steel plates with a insert cutter at high speed. The vibration probably
moved the field coil a little and took it out to lunch. The rest of the
internals of the motor looked fine. The commutator had almost no wear
but I put new brushes in it. The bearings were in good shape so we left
them in. I did notice that the bolts for the housing end bells were too
long and just bottoming out when tightened so I went with a little bit
shorter bolt. The previous rebuilder didn't pull the grease seals off
the motor so all the grease pumped into the grease fittings did no good
and just came out the other plug opening. The machine was up and
running since Tuesday and catching up on the parts backlog.
Hmm ... reminds me of the way a particular type of machine like
an ultra-precise milling machine -- called a "jig borer" IIRC is set up.
Start with a 'V' the length of the axis with the narrow end
down. It needs to be truly parallel to the axis. (I guess that good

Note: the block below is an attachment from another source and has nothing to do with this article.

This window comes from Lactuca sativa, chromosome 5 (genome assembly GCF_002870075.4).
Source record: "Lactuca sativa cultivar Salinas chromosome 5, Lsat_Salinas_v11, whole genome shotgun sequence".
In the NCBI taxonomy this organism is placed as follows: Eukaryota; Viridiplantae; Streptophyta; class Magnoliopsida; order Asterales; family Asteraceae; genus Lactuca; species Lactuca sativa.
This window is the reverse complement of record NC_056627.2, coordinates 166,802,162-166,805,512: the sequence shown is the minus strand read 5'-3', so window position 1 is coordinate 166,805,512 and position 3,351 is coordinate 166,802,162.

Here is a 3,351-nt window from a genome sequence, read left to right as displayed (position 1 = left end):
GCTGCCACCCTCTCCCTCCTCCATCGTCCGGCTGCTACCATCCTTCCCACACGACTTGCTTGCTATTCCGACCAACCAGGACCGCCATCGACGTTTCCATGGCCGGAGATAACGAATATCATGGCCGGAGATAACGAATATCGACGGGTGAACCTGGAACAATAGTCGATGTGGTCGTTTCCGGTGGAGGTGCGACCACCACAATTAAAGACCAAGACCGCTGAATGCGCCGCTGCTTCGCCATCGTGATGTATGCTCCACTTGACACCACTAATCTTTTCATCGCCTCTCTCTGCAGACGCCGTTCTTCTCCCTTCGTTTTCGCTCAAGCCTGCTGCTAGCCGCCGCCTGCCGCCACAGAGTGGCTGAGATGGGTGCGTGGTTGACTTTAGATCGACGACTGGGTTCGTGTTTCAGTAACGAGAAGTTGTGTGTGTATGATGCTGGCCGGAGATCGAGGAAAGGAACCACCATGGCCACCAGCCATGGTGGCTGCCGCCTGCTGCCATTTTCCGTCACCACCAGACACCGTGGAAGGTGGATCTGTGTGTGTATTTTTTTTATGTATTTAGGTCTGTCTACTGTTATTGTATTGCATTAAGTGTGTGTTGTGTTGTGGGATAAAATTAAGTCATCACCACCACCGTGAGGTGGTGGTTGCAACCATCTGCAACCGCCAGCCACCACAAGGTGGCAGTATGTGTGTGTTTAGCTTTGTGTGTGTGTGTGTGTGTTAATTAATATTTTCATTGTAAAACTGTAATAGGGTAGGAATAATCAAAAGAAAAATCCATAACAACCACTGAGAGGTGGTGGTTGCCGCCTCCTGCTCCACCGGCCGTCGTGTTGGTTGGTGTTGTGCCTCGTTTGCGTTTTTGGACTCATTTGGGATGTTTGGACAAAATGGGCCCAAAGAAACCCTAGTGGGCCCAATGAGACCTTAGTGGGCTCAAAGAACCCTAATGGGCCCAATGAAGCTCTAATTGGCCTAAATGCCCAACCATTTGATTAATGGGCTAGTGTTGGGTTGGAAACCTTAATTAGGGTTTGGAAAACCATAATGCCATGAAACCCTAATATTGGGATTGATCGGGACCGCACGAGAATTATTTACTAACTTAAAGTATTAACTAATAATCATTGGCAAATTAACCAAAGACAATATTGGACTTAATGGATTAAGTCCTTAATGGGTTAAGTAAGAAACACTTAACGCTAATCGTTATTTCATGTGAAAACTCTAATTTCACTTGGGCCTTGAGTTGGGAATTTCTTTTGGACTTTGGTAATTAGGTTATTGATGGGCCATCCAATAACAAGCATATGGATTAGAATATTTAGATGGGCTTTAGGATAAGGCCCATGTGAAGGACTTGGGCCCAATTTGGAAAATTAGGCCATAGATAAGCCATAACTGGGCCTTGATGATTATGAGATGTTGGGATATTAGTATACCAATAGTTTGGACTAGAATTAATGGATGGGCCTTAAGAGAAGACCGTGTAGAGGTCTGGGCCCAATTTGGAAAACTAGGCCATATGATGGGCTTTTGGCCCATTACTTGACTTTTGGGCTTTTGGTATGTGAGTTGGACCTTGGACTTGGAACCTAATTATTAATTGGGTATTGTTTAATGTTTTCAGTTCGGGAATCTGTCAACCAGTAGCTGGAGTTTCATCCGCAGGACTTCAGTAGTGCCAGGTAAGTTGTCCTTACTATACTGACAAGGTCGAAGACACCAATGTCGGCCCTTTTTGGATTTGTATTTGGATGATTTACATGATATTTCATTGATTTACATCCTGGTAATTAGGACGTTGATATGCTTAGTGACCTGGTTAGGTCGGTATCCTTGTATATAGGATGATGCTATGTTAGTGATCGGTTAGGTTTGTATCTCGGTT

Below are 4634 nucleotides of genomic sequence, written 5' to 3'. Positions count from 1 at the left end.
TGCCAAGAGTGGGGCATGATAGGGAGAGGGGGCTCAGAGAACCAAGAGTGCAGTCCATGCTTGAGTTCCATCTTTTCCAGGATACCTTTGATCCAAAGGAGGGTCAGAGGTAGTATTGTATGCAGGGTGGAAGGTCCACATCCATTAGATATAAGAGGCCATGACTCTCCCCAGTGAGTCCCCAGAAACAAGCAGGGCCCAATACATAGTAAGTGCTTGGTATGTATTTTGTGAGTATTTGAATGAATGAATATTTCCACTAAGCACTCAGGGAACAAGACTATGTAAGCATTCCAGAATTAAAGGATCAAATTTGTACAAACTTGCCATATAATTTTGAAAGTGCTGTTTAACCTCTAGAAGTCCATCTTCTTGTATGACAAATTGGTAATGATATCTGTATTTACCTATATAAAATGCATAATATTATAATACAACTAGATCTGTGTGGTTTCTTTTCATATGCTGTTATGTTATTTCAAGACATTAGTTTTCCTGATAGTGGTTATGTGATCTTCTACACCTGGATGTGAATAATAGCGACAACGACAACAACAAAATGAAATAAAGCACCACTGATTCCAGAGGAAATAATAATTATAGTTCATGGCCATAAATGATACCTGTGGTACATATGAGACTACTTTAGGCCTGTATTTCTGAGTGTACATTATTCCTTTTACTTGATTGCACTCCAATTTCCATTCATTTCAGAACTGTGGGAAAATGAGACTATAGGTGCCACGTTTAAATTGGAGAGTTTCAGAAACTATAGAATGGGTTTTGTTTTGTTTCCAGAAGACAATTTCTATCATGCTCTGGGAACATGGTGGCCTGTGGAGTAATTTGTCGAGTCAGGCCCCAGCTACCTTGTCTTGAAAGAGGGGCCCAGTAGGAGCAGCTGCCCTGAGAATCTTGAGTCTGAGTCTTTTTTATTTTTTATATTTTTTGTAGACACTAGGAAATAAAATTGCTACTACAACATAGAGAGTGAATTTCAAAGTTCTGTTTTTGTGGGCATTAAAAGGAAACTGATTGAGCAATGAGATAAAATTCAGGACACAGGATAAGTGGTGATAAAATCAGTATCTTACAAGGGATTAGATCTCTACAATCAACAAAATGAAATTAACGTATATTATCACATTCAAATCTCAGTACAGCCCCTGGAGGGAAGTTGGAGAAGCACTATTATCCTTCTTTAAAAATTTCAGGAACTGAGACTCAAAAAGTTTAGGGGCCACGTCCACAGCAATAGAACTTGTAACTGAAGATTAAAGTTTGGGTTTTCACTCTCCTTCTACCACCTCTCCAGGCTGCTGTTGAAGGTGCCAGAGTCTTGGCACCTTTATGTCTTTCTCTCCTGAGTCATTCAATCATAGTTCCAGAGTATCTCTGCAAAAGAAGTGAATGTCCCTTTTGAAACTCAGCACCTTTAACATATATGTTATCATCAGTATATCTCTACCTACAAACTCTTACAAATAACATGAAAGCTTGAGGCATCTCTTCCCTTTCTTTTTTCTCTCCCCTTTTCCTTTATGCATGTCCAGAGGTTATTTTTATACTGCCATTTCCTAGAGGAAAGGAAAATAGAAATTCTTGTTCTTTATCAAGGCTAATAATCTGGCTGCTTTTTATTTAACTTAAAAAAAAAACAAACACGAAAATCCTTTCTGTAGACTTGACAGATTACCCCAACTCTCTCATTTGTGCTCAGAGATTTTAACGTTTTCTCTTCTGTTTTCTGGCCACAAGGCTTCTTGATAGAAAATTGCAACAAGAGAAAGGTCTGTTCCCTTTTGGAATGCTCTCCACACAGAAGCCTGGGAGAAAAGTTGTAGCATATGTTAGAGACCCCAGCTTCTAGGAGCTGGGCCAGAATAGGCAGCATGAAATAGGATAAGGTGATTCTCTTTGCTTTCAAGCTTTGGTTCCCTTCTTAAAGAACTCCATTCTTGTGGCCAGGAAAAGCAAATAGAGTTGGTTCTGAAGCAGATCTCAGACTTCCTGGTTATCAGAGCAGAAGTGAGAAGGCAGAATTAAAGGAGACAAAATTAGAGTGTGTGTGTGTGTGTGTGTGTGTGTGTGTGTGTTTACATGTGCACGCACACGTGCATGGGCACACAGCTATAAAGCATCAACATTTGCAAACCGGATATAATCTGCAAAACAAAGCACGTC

angle iron will be a good start if you don't have a 'V' machined into
the cast iron.)
Then add a dial indicator to read position at one end of the V.
Then there is a set used with it -- a micrometer thimble at
2-1/2" long fully closed (IIRC) and 1" travel, and a set of bars with
domed ends and lengths of 1", 2" 4" 6" 8" and perhaps 12" (two of each
and two of the micrometers (color coded one for each axis) to provide
precise positioning for both X and Y axes).
All of these have collars near the ends to support them in the
'V' at the same height so the centers touch.
So -- you can set up any position within the accuracy of the
dial indicator and the micrometer thimbles.
I've got a boxed set from a Pratt & Whitney jig borer. However,
I can't find a set on eBay currently. This set was picked up at a
hamfest about thirty years ago or so.
The original purpose of the jig borer was to manufacture drill
jigs to allow accurate drilling. But for a lot of work, it became more
efficient to use the jig borer to directly make the holes in the
workpiece, skipping over the jig.
And the way of measuring everything from a common datum was
adapted into NC (and later CNC) machining.
Absolute overkill for iggy's application.
Setting backlash would be as far as worth going.
"Additionally as a security officer, I carry a gun to protect
government officials but my life isn't worth protecting at home
in their eyes." Dick Anthony Heller
Polytechforum.com is a website by engineers for engineers. It is not affiliated with any of manufacturers or vendors discussed here.
All logos and trade names are the property of their respective owners.